An investigation into educator perceptions of the implementation of the rationalization and redeployment policy in KwaZulu-Natal, South Africa : the Port Shepstone/Harding district as a case study.
Tshabalala, Theresa Nthabiseng.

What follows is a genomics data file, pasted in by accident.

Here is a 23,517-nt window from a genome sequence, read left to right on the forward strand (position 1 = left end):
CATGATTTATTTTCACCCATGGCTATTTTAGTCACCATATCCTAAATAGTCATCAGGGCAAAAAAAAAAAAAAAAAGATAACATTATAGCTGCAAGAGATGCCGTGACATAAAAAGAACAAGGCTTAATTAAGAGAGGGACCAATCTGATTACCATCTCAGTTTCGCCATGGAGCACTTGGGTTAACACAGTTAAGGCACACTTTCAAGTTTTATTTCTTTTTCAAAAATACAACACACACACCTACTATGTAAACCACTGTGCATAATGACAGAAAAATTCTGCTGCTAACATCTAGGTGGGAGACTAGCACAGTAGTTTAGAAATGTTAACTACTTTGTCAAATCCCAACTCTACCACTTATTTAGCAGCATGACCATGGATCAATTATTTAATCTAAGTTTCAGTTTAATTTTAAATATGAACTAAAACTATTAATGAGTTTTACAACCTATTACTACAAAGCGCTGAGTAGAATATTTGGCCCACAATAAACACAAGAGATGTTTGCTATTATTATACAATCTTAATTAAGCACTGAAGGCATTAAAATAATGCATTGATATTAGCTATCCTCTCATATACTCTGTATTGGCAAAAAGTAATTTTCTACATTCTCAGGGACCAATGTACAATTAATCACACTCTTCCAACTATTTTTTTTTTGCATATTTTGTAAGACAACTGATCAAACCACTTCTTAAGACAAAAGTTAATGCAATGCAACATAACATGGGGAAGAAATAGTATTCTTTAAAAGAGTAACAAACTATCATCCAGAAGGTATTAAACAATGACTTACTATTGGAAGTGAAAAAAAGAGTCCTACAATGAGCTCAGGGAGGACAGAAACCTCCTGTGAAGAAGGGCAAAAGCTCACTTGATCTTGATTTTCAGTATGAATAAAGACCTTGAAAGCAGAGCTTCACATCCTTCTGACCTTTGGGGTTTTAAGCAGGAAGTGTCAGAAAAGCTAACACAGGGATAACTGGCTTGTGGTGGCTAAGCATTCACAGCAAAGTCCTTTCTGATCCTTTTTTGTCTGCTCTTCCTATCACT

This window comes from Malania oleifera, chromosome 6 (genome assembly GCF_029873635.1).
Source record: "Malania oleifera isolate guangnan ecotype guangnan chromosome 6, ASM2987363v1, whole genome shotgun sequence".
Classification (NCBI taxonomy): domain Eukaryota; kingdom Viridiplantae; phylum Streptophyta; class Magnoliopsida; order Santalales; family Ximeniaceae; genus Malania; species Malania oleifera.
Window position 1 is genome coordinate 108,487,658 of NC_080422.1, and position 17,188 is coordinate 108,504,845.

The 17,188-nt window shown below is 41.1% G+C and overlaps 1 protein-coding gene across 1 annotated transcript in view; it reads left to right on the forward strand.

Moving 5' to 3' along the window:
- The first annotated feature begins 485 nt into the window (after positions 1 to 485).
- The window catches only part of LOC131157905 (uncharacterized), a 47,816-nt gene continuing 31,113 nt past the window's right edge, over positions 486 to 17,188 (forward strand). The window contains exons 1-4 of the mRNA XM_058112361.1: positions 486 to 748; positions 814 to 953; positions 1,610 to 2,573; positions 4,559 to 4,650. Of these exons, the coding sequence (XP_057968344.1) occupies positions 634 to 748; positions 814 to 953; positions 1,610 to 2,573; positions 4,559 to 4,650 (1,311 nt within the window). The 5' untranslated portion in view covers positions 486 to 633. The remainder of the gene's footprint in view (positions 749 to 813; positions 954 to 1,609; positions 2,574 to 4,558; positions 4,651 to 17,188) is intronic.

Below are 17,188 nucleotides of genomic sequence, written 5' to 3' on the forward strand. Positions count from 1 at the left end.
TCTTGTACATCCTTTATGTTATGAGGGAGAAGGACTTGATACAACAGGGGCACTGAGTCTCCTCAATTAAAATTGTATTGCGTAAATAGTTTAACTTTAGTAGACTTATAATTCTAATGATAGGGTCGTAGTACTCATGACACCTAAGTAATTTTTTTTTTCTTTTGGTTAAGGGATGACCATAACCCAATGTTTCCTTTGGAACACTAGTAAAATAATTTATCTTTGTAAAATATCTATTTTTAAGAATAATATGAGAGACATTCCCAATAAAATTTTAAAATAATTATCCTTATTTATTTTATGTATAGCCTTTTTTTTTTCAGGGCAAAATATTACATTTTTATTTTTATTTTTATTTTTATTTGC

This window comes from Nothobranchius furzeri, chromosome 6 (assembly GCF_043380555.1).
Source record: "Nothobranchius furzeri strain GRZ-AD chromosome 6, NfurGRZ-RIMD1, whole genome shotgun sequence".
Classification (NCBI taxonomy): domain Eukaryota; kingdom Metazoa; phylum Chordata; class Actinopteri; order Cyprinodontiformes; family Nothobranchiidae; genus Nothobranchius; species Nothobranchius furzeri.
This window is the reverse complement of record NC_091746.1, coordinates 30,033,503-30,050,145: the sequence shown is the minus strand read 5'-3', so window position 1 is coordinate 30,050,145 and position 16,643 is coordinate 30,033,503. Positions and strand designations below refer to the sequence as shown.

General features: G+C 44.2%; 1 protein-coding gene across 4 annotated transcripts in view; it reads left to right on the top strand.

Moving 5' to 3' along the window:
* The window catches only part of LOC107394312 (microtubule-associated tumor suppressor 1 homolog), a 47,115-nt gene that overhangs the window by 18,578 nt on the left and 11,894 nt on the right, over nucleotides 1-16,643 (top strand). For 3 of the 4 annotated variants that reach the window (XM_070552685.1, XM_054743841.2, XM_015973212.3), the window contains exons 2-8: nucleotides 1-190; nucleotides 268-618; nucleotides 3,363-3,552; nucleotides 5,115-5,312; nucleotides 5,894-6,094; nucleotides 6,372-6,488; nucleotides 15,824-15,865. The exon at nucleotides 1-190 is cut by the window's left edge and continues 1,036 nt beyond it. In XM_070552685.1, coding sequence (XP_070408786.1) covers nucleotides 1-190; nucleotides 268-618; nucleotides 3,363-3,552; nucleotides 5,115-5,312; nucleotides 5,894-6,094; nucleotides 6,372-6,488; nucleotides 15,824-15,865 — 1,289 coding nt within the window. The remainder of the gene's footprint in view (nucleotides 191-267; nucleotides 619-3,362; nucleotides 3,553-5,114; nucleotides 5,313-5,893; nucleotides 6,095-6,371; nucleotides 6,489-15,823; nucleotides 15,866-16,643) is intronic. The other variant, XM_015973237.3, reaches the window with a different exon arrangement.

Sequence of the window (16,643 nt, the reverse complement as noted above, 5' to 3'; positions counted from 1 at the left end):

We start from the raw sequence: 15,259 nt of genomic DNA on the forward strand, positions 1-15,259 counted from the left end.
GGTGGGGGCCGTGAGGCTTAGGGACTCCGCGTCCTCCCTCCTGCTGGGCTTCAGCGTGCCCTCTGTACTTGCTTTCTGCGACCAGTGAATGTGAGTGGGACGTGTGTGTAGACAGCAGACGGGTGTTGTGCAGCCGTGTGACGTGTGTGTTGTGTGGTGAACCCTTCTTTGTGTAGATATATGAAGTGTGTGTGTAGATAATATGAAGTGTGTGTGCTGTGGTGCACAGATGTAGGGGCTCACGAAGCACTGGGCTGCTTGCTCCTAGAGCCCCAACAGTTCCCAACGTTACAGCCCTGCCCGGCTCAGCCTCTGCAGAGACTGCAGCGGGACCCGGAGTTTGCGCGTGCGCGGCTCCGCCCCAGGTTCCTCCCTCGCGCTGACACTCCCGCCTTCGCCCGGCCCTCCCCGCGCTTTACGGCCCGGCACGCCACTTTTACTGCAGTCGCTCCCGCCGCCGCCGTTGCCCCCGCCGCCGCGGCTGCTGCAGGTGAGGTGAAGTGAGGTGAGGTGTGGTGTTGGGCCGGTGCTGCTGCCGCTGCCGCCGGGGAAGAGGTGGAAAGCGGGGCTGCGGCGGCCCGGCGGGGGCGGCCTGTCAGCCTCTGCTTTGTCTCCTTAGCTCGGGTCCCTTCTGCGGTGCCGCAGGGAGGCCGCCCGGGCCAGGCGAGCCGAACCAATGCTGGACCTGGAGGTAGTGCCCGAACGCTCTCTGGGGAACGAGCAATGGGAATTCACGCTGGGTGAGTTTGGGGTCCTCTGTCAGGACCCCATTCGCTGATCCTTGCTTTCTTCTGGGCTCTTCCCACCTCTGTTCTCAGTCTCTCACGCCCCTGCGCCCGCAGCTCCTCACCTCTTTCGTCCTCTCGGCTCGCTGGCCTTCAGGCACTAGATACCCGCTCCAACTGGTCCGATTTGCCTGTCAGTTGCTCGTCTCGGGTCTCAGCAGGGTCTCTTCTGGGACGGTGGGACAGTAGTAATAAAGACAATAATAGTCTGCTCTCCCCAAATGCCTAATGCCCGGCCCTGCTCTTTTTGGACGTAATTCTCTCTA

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Much has been said about rationalization and redeployment in socio-economic and political circles in South Africa, with many of the associated problems inherited from the apartheid government. These problems included, but were not limited to, the following: lack of learner support materials (textbooks, desks), insufficient and overcrowded classrooms, libraries and laboratories and human resources (insufficient trained teachers, especially in mathematics and science in townships and rural schools of South Africa). These problems have proved detrimental to effective teaching and learning and have created almost impossible working conditions for the majority of teachers. In order to comply with the Constitution of the country and the culture of human rights, the achievement of equity in the education sector of South Africa became a central component of attempts to restructure education in post- apartheid South Africa. It remains one of the most pressing issues in the politics of educational reform. To address years of imbalance in education, a number of policies were created and implemented. One such policy was the rationalization and redeployment of teachers from advantaged schools to previously disadvantaged schools. This policy was the principal mechanism for achieving equity, both between and within provinces. The pupil- to teacher ratio is one of the key indices of unequal per capita expenditure in schools in different communities as well as an important determinant of quality in South African education. It is a good policy on paper, but the implementation thereof has not been easy. Many obstacles have been encountered in the process of implementation. These include: (i) lack of a comprehensive teacher database which clearly indicates the number of teachers to be redeployed, (ii) lack of clear and concise information for the general public - absence of effective channels of information distribution and communication, (iii) lack of motivation to co-operate for those who would be directly affected, (iv) lack of decentralised decision making- processes, (v) the financial constraints experienced by the provinces of South Africa during the process of implementation. Regardless of the support policies enjoy from authorities, many policies do not receive the support of the public, especially if they require unpopular action - a situation that applies to the redeployment of teachers in South Africa. The involvement in and acceptance of the policy by all stakeholders is crucial. Research instruments such as face-to-face interviews were used to gather the data presented in this research. Interviews were conducted to gain insight into the perceptions of teachers of the rationalization and redeployment policy in selected schools in the Port Shepstone/ Harding district. The research explored the contradictions and consequences that underpinned the rationalization and redeployment of teachers in KwaZulu- Natal.